The foregoing statements explain why an expansion in the production facilities and the production of the heavy industries, and in the production of durable producers' goods, is the most conspicuous mark of the boom. The editors of the financial and commercial chronicles were right when--for more than a hundred years--they looked upon production figures of these industries as well as of the construction trades as an index of business fluctuations. They were only mistaken in referring to an alleged overinvestment.
Of course, the boom affects also the consumers' goods industries. They too invest more and expand their production capacity. However, the new plants and the new annexes added to the already existing plants are not always those for the products of which the demand of the public is most intense. They may well have agreed with the whole plan aiming at the production of r + g1 + g2 + g3 + g4. The failure of this oversized plan discloses their inappropriateness.
A sharp rise in commodity prices is not always an attending phenomenon of the boom. The increase of the quantity of fiduciary media certainly always has the potential effect of making prices rise. [p. 561] But it may happen that at the same time forces operating in the opposite direction are strong enough to keep the rise in prices within narrow limits or even to remove it entirely. The historical period in which the smooth working of the market economy was again and again interrupted through expansionist ventures was an epoch of continuous economic progress. The steady advance in the accumulation of new capital made technological improvement possible. Output per unit of input was increased and business filled the markets with increasing quantities of cheap goods. If the synchronous increase in the supply of money (in the broader sense) had been less plentiful than it really was, a tendency toward a drop in the prices of all commodities would have taken effect. As an actual historical event credit expansion was always embedded in an environment in which powerful factors were counteracting its tendency to raise prices. As a rule the resultant of the clash of opposites forces was a preponderance of those producing a rise in prices. But there were some exceptional instances too in which the upward movement of prices was only slight. The most remarkable example was provided by the American boom of 1926-29.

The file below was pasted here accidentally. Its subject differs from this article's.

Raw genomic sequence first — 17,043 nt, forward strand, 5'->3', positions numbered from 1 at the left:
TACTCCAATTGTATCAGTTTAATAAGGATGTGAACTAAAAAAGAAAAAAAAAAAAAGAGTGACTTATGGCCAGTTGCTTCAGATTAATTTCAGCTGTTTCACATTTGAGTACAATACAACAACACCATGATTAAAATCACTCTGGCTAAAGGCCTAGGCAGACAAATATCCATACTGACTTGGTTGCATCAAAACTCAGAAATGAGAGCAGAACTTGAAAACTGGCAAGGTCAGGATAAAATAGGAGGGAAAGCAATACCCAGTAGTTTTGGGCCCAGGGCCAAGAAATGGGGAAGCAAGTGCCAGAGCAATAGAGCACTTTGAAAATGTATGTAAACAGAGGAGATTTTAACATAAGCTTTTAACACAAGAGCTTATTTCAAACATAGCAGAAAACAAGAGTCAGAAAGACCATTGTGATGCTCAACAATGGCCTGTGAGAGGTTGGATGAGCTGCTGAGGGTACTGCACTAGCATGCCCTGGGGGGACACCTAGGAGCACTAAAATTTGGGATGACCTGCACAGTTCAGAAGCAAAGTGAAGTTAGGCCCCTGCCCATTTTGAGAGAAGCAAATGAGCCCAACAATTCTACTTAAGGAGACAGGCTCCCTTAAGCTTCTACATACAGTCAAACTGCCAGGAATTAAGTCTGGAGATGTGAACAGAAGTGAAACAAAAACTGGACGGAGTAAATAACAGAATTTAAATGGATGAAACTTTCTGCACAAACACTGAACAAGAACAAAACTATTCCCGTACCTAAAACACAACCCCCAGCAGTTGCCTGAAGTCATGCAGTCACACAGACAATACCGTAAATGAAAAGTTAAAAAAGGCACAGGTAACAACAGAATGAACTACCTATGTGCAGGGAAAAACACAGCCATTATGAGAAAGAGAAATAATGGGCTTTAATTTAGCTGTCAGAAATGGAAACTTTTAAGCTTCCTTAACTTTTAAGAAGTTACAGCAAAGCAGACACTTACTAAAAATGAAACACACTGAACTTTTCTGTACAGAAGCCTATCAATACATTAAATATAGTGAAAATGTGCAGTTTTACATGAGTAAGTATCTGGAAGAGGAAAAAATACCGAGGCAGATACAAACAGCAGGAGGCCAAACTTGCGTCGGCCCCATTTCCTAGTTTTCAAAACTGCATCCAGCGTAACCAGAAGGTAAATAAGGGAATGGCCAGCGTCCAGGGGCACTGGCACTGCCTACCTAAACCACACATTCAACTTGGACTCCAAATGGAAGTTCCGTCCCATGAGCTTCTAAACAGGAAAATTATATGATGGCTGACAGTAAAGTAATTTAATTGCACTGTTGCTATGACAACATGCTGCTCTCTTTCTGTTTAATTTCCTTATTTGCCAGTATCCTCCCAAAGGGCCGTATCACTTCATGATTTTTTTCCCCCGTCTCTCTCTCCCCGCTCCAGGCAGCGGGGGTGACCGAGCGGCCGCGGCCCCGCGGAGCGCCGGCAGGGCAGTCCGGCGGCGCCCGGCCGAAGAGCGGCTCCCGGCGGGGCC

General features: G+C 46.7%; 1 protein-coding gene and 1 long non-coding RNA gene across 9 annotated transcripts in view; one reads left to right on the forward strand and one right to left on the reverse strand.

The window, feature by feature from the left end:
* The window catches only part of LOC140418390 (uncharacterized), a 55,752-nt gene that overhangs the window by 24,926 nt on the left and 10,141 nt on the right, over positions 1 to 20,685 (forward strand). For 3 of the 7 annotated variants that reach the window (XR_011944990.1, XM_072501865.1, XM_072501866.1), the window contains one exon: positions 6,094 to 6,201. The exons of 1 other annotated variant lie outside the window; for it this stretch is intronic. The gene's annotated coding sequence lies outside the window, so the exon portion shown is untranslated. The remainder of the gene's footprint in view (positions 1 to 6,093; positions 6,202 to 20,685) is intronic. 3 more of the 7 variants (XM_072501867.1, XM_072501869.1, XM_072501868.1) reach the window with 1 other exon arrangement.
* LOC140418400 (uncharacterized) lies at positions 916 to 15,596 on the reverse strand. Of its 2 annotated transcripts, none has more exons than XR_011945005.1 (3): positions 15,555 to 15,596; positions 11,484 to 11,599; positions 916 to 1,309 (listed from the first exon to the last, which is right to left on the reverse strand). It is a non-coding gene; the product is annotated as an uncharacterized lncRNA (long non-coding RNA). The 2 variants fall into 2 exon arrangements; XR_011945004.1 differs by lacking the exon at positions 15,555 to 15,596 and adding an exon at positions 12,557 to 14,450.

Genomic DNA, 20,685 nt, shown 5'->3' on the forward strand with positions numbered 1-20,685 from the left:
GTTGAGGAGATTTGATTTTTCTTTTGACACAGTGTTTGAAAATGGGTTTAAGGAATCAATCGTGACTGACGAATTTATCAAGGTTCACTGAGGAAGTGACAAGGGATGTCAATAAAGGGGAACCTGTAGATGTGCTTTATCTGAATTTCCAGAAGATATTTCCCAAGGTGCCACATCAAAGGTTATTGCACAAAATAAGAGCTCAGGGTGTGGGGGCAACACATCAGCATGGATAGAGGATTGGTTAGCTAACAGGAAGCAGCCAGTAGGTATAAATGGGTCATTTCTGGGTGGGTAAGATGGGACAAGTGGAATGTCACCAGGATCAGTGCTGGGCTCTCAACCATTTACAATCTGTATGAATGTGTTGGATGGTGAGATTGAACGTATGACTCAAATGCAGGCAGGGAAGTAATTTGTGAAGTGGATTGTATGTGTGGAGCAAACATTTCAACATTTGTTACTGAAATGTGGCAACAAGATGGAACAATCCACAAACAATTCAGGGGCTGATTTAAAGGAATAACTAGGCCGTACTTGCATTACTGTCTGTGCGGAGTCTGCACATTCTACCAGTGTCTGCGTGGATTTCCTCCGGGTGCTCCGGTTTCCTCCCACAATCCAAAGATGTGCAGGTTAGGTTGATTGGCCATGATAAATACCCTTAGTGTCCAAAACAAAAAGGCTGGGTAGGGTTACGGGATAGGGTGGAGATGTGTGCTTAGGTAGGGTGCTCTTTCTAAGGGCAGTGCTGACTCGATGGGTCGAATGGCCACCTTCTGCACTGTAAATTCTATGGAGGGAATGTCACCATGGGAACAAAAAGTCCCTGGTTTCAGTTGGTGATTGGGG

The essential features of a credit expansion are not affected by such a particular constellation of the market data. What induces an entrepreneur to embark upon definite projects is neither high prices nor low prices as such, but a discrepancy between the costs of production, inclusive of interest on the capital required, and the anticipated prices of the products. A lowering of the gross market rate of interest as brought about by credit expansion always has the effect of making some projects appear profitable which did not appear so before. It actuates business to employ r + p1 + p2 as if it were r + p1 + p2 + p3 + p4. It necessarily brings about a structure of investment and production activities which is at variance with the real supply of capital goods and must finally collapse. That sometimes the price changes involved are laid against a background of a general tendency toward a rise in purchasing power and do not convert this tendency into its manifest opposite but only into something which may by and large be called price stability, modifies merely some accessories of the process.
However conditions may be, it is certain that no manipulations of the banks can provide the economic system with capital goods. What is needed for a sound expansion of production is additional capital goods, not money or fiduciary media. The credit expansion boom is built on the sands of banknotes and deposits. It must collapse.